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Houses and Households: a Near Eastern Perspective

  • A. Nigel Goring-Morris
  • Anna Belfer-Cohen
Chapter
Part of the One World Archaeology book series (WORLDARCH)

Abstract

Neolithisation processes in the Levant were a unique phenomenon in comparison to other regions of the world. Such processes were of long durée and are reflected in numerous aspects of the human condition, including social and economic developments. These also comprised changes in the scale and nature of the physical surroundings as reflected in the architectural endeavours and traditions of late Epipalaeolithic and Neolithic groups. Such changes reflected the demands and constraints of the newly evolving modes of existence, namely increasing sedentism, demographic growth, plant cultivation, proto-agriculture and incipient herding. Differences are observed in the tempo, scale and direction of the aforementioned changes; these indicate independent trajectories of local traditions, stemming from the particular histories of various groups within the sub-regions of the Levant.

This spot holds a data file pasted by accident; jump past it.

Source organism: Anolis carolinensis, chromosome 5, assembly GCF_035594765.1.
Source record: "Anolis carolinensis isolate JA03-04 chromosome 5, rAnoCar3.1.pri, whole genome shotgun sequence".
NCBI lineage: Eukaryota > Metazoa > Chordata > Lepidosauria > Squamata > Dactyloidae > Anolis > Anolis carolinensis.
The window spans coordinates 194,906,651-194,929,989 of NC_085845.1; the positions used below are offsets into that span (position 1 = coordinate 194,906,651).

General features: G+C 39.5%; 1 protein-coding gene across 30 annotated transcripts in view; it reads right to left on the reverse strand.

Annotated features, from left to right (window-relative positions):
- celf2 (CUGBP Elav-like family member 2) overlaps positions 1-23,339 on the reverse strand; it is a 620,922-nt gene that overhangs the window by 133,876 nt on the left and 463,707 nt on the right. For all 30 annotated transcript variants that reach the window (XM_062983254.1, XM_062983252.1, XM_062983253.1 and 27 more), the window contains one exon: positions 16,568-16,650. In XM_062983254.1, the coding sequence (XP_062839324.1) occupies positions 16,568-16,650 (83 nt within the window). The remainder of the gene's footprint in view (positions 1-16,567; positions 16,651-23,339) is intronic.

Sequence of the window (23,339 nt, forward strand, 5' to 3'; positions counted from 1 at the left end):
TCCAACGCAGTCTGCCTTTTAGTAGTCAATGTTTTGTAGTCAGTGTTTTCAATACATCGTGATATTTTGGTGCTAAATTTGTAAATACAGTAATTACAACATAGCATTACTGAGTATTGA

Keywords

Levant Architecture Built environment long durée Epipalaeolithic Natufian Neolithic PPNA PPNB 

Notes

Acknowledgements

We thank the editors, Daniela Hofmann and Jessica Smyth, for inviting us to contribute to this volume and for Dani’s patient but firm hand in steering this chapter through to completion. We also acknowledge the support of the Israel Science Foundation funded by the Israel Academy of Sciences (to A. Belfer-Cohen—Grants 855/03, 202/05 and 989/10; and to A.N. Goring-Morris—Grants 840/01, 558/04, 755/07, and 1161/10).

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© Springer Science+Business Media New York 2013

Authors and Affiliations

  1. 1.Department of Prehistory, Institute of ArchaeologyThe Hebrew University of JerusalemJerusalemIsrael
  2. 2.Department of Prehistory, Institute of ArchaeologyThe Hebrew University of JerusalemJerusalemIsrael

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